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Grouper Moon brightens up Little Cayman

Local News 19 Jan, 2022 Follow News

Grouper Moon is a spectacular sight

Grouper Moon is a spectacular sight

Grouper Moon is a spectacular sight

Conservationists are gathered in Little Cayman to monitor the annual Grouper Moon, when thousands of Nassau groupers congregate to spawn. It has fascinated scientists and oceanographers for decades.

Researchers are surveying the spawning at the aggregate sites where the ritual always starts around this time of year for up to ten days. They are filming and researching from Tuesday until Thursday or Friday this week.

The Grouper Moon Project is a collaboration between the DoE, Reef Environment Education Foundation (REEF) and other members of the Caribbean marine scientific community. Todd Bohannon is an educational volunteer with REEF. He said: “This is my tenth year of coming and probably the highlight of my year. I missed coming last year because of Covid and I’m super-excited to be back.” One of the scientists observing is marine biologist Brice Semmens, a professor at the Institution of Oceanography in San Diego. He said: “I’ve been part of this project for almost 20 years and almost every year we get to come down and help the Cayman Islands Government carry out the science they do to understand and monitor the population of Nassau Grouper. It’s a real privilege and honour to be part of that group for that length of time.”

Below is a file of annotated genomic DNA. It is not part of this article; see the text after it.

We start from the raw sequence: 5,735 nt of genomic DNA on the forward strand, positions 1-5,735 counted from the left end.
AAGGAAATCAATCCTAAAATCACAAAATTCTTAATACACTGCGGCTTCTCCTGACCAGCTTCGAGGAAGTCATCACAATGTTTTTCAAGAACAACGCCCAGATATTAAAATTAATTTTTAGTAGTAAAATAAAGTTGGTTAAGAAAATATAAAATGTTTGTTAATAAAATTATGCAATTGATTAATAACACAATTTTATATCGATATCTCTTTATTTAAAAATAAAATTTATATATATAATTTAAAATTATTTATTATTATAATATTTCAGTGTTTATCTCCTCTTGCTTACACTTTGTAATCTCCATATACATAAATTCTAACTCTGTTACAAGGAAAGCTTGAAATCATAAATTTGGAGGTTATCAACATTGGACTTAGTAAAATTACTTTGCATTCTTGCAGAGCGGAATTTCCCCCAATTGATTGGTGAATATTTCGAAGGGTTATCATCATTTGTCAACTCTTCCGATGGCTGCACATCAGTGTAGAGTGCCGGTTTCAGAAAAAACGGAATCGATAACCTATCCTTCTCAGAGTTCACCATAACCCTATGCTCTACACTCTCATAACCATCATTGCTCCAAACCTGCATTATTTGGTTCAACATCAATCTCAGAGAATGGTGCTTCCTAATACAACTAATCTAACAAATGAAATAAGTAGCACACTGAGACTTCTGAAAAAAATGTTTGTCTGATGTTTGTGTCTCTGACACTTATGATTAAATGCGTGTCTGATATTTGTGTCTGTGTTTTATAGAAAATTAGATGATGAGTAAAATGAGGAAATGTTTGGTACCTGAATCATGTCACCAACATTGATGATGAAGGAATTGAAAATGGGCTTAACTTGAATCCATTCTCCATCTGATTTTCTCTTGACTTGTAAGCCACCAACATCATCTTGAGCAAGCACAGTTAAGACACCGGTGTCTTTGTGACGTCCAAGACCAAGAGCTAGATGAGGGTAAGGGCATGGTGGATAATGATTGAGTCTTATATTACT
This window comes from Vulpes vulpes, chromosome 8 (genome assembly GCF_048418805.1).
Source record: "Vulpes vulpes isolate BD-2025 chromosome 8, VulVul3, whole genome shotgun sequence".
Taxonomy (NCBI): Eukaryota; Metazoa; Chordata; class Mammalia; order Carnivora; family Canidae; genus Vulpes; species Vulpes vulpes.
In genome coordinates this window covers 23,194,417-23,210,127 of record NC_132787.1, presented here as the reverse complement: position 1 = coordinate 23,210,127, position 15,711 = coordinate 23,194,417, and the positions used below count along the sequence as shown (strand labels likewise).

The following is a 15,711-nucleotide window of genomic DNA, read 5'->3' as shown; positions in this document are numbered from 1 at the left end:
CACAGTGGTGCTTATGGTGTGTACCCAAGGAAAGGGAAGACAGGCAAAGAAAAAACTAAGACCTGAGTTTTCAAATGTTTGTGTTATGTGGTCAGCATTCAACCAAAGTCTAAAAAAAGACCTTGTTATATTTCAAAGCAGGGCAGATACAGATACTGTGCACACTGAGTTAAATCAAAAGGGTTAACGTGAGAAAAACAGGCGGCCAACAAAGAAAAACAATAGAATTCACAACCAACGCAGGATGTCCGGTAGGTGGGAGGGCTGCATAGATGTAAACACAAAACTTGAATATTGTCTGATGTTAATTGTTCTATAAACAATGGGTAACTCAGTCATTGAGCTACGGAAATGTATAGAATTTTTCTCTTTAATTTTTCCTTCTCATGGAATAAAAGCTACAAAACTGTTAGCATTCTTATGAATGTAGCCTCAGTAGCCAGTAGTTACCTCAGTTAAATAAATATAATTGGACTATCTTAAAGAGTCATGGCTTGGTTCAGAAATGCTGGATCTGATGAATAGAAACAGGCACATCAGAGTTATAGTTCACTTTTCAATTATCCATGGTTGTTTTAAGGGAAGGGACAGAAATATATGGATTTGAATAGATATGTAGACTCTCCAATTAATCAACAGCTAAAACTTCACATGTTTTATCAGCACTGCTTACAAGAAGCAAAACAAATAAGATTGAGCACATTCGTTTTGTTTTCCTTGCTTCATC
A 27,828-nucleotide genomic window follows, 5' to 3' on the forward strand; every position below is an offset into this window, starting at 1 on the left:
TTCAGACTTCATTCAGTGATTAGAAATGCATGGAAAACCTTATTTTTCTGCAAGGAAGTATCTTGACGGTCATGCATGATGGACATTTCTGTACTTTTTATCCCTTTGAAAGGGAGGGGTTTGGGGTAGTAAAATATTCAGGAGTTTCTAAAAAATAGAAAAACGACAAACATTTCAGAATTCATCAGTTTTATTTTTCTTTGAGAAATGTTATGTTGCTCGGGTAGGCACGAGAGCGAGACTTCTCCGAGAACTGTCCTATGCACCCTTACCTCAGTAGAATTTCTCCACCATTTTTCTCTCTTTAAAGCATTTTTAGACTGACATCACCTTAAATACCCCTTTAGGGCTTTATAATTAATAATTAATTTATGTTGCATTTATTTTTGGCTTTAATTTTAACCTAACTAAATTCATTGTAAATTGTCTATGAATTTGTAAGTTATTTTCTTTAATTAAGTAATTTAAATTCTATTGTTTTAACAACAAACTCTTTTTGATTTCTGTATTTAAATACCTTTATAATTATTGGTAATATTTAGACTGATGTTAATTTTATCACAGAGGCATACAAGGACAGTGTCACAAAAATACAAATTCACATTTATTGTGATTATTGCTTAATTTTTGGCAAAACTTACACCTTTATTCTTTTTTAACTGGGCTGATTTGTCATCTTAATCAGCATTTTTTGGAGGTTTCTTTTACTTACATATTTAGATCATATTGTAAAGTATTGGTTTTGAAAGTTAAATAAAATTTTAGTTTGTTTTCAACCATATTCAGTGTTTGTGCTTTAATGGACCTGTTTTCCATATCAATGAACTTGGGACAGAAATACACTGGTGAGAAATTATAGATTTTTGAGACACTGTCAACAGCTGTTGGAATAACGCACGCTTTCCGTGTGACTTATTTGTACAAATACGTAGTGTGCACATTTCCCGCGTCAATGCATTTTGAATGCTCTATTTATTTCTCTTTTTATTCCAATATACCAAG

The project is so popular with the visiting scientists that Bohannon revealed many researchers bring their offspring to help out with research, equipment and data analysis. In fact, Semmens has brought his 13-year-old son this time.

Despite his expert knowledge on the topic, Semmens admits that they still don’t fully know why the groupers start spawning exactly when they do, although a full moon is the main reason. Semmens said: “That’s totally true but in a year like this year when there is what we call a ‘split moon’, the challenge is when a full moon happens in the middle of January and a full moon in the middle of February, that’s when we have a really hard time to predict when the fish will be spawning.” He added that it happens around this time of year because it’s when the ocean is at its coldest.

The actual spawning process is spectacular with hundreds of male groupers pursuing the lone female who releases her eggs.


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